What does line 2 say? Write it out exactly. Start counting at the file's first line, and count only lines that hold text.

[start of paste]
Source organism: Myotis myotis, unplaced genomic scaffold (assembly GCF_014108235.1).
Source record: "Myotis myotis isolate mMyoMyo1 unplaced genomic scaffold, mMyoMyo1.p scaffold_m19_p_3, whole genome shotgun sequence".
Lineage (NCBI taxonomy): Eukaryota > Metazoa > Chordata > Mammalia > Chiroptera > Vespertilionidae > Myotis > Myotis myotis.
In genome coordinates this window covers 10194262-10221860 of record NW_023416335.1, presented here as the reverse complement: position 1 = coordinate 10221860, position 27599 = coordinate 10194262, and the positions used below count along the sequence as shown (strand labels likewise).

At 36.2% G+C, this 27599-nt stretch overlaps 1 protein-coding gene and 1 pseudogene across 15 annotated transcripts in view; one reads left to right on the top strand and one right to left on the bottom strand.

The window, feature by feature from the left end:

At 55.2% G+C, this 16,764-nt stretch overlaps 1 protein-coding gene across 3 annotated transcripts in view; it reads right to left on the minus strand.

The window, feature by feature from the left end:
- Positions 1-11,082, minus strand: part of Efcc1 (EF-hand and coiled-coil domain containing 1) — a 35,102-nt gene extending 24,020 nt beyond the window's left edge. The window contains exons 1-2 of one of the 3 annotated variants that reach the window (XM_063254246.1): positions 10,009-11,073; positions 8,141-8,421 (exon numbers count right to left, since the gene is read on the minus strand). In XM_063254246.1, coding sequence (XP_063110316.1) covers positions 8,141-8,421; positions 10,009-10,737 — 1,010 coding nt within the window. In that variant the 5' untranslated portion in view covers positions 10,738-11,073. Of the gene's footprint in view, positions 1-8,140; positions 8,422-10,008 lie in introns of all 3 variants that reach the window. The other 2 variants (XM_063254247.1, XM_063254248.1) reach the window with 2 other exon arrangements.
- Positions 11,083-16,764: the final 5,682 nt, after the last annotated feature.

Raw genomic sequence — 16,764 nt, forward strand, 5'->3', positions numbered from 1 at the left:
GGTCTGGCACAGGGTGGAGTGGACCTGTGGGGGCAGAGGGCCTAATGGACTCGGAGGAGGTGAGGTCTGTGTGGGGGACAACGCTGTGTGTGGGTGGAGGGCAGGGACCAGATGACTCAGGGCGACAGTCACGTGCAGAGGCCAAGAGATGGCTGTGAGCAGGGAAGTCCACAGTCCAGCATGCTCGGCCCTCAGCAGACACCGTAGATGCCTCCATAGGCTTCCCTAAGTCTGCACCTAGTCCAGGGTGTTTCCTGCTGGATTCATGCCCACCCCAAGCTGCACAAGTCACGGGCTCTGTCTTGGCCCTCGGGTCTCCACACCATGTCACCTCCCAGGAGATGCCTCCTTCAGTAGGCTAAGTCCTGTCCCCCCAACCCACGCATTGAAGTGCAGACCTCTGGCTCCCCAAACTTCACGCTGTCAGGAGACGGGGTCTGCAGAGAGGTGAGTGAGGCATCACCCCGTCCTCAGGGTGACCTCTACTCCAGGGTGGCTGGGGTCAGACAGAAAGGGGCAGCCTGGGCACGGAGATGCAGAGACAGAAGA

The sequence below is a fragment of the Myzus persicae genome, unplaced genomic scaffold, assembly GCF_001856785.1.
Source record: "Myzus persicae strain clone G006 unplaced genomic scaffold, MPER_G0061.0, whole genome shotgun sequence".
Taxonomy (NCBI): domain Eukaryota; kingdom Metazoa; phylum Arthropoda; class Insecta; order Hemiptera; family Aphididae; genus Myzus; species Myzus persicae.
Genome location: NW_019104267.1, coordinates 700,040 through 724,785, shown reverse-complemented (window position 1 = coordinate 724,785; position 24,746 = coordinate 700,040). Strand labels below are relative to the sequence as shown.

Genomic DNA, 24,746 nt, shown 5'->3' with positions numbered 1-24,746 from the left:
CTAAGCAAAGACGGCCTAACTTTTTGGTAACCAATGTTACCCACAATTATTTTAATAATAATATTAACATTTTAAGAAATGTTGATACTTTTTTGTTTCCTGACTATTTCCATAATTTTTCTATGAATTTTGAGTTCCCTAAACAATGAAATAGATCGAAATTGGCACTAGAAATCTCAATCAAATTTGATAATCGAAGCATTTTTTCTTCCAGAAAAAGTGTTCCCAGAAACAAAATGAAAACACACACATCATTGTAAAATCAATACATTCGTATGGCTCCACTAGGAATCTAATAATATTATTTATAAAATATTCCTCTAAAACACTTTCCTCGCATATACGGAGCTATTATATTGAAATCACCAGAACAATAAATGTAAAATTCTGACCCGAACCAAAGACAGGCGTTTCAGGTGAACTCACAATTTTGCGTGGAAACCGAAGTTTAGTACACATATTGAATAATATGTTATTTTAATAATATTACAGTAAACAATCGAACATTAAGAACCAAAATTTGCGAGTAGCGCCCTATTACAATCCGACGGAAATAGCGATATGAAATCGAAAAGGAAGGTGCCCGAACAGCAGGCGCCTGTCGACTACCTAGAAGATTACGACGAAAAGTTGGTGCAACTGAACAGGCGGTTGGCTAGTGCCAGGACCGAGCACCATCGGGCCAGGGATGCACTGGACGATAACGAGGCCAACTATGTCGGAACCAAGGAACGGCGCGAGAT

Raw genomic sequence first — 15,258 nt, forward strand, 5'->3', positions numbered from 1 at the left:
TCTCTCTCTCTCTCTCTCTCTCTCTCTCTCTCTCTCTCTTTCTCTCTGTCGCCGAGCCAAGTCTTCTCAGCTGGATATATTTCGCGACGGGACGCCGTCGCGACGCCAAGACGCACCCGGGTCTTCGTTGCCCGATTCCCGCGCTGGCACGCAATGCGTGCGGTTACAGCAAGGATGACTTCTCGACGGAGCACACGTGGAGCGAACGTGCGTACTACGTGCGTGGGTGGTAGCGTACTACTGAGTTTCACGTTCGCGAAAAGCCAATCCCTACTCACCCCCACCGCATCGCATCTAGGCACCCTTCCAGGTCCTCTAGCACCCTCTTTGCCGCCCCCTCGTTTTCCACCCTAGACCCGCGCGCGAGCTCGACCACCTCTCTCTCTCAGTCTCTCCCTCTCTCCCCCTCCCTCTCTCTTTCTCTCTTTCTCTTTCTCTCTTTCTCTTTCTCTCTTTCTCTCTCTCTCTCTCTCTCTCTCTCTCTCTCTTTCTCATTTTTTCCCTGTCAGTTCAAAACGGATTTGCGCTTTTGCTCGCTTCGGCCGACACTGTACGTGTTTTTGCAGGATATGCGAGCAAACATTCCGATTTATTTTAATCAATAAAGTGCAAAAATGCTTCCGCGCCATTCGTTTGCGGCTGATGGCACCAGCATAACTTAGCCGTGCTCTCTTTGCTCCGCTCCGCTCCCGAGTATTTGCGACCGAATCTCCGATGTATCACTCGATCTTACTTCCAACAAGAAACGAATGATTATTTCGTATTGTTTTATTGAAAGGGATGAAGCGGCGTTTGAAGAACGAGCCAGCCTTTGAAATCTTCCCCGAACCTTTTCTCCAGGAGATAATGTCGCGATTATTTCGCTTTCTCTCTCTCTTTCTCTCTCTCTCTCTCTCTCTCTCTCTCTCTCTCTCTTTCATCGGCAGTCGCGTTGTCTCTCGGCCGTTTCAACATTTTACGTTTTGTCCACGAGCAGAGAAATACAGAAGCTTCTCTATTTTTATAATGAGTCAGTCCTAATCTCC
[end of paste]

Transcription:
Source record: "Myotis myotis isolate mMyoMyo1 unplaced genomic scaffold, mMyoMyo1.p scaffold_m19_p_3, whole genome shotgun sequence".